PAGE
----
Mobile Photography & Film-Making For Beginners
The Rise of Mobile Photography
Several of you might already be familiar with the term photography, but what about mobile-photography? Mobile-photography refers to the artistic use of a mobile smartphone to take a photo of an object or person. Yes, that means the very same device you utilize to do daily tasks like taking business calls and browsing social feeds can also double as a photography tool (maybe yet the best you have ever owned).
I can bet Joseph Nicéphore Niépce (the first photographer on record), would have never thought that his invention was going to be the origin of an ever so changing occupation/hobby. As the years have gone by we have been gifted to capture truly precious moments on a small device, which is no bigger than a jean-pocket; that includes birthday videos, pictures, and a cluster of photographic art! Art can take many forms; like sketching, sculpting, and the list goes on! But the more popular choice these days have been photography and filmmaking! Imagine going on a Sunday stroll with a few friends, and conveniently you see your friend in an almost biblical pose with the mountain twilight in the background, isn’t that art? Not everyone has the luxury of carrying a Digital camera around, but why add all that extra weight when you have all you need on one single lightweight device; the smartphone. Along with new features and applications, gadgets and add-on technology were released to simplify possible problems like a blurry picture from zooming too much.
Over the past several years, our odd selfies have started to take more significance. We, as individuals, began focusing on the bigger picture; more on the definite value of life. By writing this I am not stating that any form of photography before a specific period is insignificant, I am simply just asserting that our focus has shifted to a more in-depth style of satisfaction; like the dainty charm of birthmarks, or the sweetness of creation. A more prominent number of selves started taking an interest in photography, for the uncomplicated reason being that they have access to a mobile-camera and the pure freedom to roam around. Thanks to modern technology, taking a crisp photograph of the mountain composition has never been easier, and can even make a beginner feel like a professional!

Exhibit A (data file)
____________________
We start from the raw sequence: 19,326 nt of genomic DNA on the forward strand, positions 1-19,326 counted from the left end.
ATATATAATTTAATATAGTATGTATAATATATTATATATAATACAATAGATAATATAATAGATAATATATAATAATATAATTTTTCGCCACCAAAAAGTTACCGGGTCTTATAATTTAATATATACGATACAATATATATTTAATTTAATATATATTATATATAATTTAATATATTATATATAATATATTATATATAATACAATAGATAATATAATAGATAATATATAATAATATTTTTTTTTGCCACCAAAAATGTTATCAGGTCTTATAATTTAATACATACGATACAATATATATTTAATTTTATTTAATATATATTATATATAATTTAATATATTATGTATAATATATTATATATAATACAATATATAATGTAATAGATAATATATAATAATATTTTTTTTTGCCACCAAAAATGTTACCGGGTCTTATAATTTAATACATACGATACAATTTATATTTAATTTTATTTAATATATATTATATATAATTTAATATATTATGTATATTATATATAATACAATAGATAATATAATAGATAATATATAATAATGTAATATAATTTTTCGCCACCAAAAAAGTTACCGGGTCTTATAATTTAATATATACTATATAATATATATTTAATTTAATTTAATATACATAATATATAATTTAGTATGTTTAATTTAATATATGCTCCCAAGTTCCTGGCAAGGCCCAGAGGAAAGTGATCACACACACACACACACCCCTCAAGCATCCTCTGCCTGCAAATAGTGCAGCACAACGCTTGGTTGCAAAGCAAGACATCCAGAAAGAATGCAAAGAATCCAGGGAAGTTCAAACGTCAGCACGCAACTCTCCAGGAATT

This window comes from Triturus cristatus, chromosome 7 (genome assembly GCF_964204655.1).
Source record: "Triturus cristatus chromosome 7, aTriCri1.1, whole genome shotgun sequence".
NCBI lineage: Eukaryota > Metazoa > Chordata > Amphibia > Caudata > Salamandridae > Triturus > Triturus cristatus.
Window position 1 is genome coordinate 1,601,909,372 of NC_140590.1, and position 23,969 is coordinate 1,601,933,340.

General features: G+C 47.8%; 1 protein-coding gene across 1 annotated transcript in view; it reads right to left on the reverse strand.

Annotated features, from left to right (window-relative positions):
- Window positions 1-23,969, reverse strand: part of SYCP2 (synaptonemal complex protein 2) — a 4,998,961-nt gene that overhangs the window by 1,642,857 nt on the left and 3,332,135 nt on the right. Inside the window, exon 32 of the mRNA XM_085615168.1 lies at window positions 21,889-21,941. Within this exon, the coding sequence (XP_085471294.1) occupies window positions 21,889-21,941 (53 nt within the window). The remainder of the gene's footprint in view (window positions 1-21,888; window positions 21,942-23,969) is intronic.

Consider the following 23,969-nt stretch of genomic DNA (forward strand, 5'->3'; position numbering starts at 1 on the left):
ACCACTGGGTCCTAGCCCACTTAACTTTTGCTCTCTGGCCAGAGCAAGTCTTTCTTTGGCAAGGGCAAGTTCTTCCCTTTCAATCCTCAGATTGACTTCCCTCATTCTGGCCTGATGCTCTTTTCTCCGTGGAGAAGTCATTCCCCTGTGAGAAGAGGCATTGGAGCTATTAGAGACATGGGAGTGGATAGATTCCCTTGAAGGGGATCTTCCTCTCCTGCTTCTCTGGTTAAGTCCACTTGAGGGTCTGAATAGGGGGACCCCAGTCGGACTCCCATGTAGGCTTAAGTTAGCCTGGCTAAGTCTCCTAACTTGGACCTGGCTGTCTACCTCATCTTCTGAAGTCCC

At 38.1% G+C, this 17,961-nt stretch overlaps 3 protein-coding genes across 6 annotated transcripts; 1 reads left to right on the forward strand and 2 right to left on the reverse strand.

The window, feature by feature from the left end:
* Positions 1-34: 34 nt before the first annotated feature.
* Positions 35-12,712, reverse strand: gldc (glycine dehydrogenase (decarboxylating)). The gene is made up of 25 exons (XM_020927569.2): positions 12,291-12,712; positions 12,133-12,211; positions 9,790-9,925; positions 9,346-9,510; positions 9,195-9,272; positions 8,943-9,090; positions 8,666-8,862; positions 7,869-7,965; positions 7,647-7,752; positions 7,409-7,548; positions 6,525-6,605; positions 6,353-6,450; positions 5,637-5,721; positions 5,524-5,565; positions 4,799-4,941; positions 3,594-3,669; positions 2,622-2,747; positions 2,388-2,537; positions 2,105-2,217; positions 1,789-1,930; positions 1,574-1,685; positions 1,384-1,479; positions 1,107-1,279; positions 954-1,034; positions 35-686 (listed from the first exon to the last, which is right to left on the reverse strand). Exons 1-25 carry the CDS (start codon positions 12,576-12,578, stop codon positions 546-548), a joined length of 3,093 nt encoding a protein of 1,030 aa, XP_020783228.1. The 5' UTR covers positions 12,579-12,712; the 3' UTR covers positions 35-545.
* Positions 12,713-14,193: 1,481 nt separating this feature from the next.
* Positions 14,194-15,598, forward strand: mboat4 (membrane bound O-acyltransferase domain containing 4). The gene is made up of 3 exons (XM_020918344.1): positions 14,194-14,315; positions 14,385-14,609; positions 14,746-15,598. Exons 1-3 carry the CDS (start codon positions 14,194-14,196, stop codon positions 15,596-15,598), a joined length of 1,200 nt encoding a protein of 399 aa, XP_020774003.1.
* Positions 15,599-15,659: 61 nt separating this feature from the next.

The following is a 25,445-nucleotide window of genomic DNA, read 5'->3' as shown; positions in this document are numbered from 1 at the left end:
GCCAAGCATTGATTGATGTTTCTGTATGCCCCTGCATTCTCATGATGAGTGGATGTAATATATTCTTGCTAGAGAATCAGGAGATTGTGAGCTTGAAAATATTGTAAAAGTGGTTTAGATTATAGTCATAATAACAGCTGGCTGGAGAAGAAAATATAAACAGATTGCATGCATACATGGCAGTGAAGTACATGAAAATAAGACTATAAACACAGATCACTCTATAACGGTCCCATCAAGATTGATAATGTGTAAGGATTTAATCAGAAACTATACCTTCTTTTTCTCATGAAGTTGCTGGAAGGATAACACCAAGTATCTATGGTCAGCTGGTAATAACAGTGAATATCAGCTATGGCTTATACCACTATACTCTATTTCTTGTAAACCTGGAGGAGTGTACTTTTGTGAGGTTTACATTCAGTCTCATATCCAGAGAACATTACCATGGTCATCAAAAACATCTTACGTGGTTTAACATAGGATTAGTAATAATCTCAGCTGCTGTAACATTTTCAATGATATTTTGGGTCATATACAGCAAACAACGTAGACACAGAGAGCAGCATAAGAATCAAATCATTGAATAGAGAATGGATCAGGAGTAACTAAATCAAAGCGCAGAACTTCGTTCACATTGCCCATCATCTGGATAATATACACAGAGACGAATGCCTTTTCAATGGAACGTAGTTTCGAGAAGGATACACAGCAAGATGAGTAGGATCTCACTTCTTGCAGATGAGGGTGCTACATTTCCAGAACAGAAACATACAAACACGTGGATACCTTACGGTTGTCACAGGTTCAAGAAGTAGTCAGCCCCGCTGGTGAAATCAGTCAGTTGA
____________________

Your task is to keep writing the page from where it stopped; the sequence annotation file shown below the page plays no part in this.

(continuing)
The rise of mobile photography and filmmaking has changed the way we see photography in general, but what can we expect in the future? The raw truth is
that what we have now will probably change again in the future. Mobile Photography and filmmaking is a flourishing enterprise and just like mobile phones advance and change, so will we and so will our expectations and the way we see the world. I know for a fact that we can only expect substantial changes from what is to come in the photography industry, whether it is a smartphone with 9-Ultra camera lenses or a flush change in ISO settings. Yes, mobile photography is on the rise, and it is rising fast.
Do you remember the time when you had to go out and buy a very expensive camera to be able to take high-grade quality photographs? If not, good for you! Photography and Videography are words that intimidate a lot of aspiring artists. There have been some misconceptions on “how to be a great photographer”, fortunately for most, there is a more convenient way of becoming a photographer and filmmaker. Mobile photography and filmmaking is a very fast developing enterprise, and why wouldn’t it be? If you are considering becoming an expert mobile photographer, and filmmaker, then this article is for you! Here we will guide you through the basic skills to help get your goals up on their feet.